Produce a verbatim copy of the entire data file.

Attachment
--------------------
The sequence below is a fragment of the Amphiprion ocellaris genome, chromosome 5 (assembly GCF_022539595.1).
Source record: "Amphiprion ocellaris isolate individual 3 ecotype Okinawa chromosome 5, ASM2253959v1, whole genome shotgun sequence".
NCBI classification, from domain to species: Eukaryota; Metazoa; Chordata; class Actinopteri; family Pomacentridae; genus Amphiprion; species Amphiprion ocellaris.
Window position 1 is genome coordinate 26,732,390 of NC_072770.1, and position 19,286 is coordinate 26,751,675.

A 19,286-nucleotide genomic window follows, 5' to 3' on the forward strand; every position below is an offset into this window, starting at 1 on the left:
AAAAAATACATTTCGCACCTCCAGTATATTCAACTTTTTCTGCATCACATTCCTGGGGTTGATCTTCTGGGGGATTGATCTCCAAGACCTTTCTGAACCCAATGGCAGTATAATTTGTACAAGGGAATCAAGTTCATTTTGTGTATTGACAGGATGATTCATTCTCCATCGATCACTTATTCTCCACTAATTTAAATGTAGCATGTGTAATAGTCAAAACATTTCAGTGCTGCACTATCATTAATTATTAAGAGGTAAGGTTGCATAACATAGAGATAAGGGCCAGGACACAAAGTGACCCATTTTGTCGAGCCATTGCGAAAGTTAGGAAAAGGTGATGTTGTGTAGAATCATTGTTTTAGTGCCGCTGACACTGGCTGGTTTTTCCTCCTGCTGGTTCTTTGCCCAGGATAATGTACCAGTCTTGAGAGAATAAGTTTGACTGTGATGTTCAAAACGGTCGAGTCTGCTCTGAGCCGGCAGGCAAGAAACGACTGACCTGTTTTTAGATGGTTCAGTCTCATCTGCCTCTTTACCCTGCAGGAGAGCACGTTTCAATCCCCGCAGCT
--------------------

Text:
The sequence below is a fragment of the Amphiprion ocellaris genome, chromosome 5 (assembly GCF_022539595.1).
Source record: "Amphiprion ocellaris isolate individual 3 ecotype Okinawa chromosome 5, ASM2253959v1, whole genome shotgun sequence".
NCBI classification, from domain to species: Eukaryota; Metazoa; Chordata; class Actinopteri; family Pomacentridae; genus Amphiprion; species Amphiprion ocellaris.
Window position 1 is genome coordinate 26,732,390 of NC_072770.1, and position 19,286 is coordinate 26,751,675.

A 19,286-nucleotide genomic window follows, 5' to 3' on the forward strand; every position below is an offset into this window, starting at 1 on the left:
AAAAAATACATTTCGCACCTCCAGTATATTCAACTTTTTCTGCATCACATTCCTGGGGTTGATCTTCTGGGGGATTGATCTCCAAGACCTTTCTGAACCCAATGGCAGTATAATTTGTACAAGGGAATCAAGTTCATTTTGTGTATTGACAGGATGATTCATTCTCCATCGATCACTTATTCTCCACTAATTTAAATGTAGCATGTGTAATAGTCAAAACATTTCAGTGCTGCACTATCATTAATTATTAAGAGGTAAGGTTGCATAACATAGAGATAAGGGCCAGGACACAAAGTGACCCATTTTGTCGAGCCATTGCGAAAGTTAGGAAAAGGTGATGTTGTGTAGAATCATTGTTTTAGTGCCGCTGACACTGGCTGGTTTTTCCTCCTGCTGGTTCTTTGCCCAGGATAATGTACCAGTCTTGAGAGAATAAGTTTGACTGTGATGTTCAAAACGGTCGAGTCTGCTCTGAGCCGGCAGGCAAGAAACGACTGACCTGTTTTTAGATGGTTCAGTCTCATCTGCCTCTTTACCCTGCAGGAGAGCACGTTTCAATCCCCGCAGCT